Role of BMI in predicting treatment response to standard dose intranasal esketamine




Shah, Dilan
Czysz, Andy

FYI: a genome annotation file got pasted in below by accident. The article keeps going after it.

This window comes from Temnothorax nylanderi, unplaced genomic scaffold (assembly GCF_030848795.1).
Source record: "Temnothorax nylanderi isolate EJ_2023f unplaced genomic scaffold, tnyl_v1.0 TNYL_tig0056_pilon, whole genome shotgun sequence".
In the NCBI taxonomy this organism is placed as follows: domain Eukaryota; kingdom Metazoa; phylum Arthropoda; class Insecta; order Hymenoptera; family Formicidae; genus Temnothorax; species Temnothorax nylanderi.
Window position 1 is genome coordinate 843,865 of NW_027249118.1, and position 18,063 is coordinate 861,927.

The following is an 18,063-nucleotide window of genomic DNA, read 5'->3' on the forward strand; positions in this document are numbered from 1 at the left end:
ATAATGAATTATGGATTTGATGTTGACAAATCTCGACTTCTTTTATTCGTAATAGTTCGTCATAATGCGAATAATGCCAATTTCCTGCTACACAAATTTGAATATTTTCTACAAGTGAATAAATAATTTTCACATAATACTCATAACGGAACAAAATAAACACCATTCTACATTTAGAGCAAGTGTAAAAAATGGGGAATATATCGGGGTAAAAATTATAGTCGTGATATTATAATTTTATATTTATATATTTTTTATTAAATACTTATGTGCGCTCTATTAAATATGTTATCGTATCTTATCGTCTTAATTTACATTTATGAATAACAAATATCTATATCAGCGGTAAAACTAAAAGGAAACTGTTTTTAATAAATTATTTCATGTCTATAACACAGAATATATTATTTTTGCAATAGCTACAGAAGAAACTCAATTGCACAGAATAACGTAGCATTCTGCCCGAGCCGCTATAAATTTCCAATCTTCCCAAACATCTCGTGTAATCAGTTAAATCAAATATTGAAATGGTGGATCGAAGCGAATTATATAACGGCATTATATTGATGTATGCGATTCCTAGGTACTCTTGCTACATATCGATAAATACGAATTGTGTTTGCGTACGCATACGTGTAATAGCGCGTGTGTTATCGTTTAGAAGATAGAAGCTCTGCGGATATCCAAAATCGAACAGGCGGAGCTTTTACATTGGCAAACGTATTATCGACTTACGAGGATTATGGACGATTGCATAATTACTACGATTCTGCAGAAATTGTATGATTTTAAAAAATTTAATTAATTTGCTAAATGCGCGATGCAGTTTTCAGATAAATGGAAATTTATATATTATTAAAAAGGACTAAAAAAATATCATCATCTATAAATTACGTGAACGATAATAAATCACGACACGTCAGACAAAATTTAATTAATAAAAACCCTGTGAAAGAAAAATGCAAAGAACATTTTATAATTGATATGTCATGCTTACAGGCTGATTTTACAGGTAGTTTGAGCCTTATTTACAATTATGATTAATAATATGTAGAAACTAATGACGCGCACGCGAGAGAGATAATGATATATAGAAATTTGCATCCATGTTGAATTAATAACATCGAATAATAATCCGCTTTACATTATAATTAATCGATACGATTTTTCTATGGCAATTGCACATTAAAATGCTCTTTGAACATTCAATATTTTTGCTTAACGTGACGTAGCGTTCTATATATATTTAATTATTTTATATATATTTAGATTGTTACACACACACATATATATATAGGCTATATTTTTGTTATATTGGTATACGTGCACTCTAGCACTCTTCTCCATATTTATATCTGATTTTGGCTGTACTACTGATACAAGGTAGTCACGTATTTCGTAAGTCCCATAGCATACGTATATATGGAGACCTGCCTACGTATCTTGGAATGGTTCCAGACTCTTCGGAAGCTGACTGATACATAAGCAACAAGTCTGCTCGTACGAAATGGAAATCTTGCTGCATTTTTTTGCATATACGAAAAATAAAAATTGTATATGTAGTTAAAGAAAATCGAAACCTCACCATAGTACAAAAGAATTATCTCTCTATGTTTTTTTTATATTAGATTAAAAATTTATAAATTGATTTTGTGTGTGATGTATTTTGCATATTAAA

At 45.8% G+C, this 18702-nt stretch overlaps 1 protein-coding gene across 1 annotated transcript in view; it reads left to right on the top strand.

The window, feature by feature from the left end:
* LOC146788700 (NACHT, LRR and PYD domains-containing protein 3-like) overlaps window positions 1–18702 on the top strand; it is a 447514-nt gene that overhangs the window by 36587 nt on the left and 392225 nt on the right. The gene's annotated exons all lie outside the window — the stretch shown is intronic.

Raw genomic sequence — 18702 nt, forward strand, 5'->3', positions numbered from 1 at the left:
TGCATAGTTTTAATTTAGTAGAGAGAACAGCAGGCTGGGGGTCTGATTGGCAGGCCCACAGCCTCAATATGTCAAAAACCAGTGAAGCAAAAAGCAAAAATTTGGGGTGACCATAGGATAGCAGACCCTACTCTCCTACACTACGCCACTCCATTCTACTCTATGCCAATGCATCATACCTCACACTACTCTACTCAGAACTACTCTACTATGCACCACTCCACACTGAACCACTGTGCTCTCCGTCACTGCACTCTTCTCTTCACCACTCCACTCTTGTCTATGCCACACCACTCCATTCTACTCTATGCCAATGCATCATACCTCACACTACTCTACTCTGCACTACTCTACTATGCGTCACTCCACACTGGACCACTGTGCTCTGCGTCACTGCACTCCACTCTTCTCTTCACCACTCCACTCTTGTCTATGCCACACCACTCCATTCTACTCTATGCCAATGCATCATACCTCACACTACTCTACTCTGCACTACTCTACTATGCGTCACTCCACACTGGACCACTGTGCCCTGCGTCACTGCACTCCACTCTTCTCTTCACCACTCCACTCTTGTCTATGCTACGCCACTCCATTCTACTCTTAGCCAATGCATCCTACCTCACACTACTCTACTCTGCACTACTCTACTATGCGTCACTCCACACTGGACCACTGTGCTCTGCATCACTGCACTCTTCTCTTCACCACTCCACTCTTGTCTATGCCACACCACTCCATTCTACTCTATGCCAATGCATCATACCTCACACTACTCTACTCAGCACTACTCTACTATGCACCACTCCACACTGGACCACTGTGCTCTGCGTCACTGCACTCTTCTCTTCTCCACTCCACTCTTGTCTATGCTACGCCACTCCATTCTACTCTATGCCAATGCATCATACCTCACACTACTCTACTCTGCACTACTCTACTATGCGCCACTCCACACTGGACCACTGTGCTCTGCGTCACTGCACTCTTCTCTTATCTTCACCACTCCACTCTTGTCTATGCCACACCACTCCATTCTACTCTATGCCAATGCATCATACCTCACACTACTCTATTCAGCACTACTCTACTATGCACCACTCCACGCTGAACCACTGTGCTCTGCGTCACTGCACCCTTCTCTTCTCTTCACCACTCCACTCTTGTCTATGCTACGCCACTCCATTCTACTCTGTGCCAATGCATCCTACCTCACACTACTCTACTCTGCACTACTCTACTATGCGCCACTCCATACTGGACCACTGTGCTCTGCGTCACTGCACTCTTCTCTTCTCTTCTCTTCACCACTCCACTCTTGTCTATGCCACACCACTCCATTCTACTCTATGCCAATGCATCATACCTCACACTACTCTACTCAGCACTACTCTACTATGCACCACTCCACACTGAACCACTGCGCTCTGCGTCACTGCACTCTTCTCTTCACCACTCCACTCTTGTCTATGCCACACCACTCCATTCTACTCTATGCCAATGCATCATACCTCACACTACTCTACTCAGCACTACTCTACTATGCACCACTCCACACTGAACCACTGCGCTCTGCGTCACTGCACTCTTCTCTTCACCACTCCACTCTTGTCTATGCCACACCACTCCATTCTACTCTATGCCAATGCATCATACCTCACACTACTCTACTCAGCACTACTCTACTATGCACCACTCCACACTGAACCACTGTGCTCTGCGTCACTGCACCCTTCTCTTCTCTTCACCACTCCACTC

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Purpose: The current work aims to determine the effects of BMI on the response and remission rates of patients treated with standard dosed intranasal esketamine after 8 treatments. Introduction: Major depressive disorder (MDD) is the most common psychiatric illness in the United States and presents with a significant economic, emotional, and healthcare burden. Treatment-resistant depression (TRD), a subset of MDD for which nearly 30% of patients meet criteria, is especially challenging to manage, with most current interventions proving largely unsuccessful at reaching long-term remission. While definitions can vary, failure of two oral antidepressants of adequate dose and duration is the most common definition of TRD. Recently intranasal esketamine was approved as the first mechanistically distinct medication for depression in over 50 years. Proposed mechanisms of esketamine's anti-depressive function include NMDA receptor antagonism and modulation of the mTOR signaling cascade to affect synaptogenesis. Functional imaging also demonstrates esketamine's effect on multiple brain regions, including the medial prefrontal, motor, cingulate, and somatosensory cortex regions as well as subcortical regions. Though there is limited research beyond the recently concluded phase 3 clinical trials, the data and anecdotal evidence thus far have been promising that esketamine can provide a real solution for patients with treatment-resistant depression. Previous studies have been conducted to determine the treatment response in patients with MDD who received weight-based intravenous ketamine. No work exists, to the author's knowledge, investigating how BMI affects the response to standard-dosed intranasal esketamine. Materials and Methods: This study is conducted as a retrospective chart review of more than 40 patients who received treatment with intranasal esketamine at the BL6 clinic at UT Southwestern medical center in Dallas, Texas. Inclusion criteria consisted of patients ages 18 and older, with a primary diagnosis of major depressive disorder with failure of two or more oral antidepressants in the current depressive episode and received intranasal esketamine treatment. All patients were treated with a 56mg starting dose of intranasal esketamine and received treatment at an escalated 86mg dose on a standardized 8-week schedule. Efficacy of treatment was determined by collecting survey data of indexes of depression and suicidality that are integrated into each patient's EPIC Flowsheet. These include the Patient Health Questionnaire (PHQ-9), Quick Inventory of Depression Symptomology Clinical Rating/Self Reporting (QIDS-SR/C), and the Clinical Global Impressions Scale (CGI). Patients were then stratified by body mass index and differences in response to esketamine treatment were delineated. Statistical analyses are underway. Impact: The need to bring real effective treatment to patients suffering from treatment-resistant depression is needed now more than ever, as societal unrest and hardship continue to exacerbate the mental health pandemic. Innovation in care is needed to meet demand and bring more patients to long-term remission. As new treatment options like intranasal esketamine surface, further investigation into the confounding factors of treatment is needed.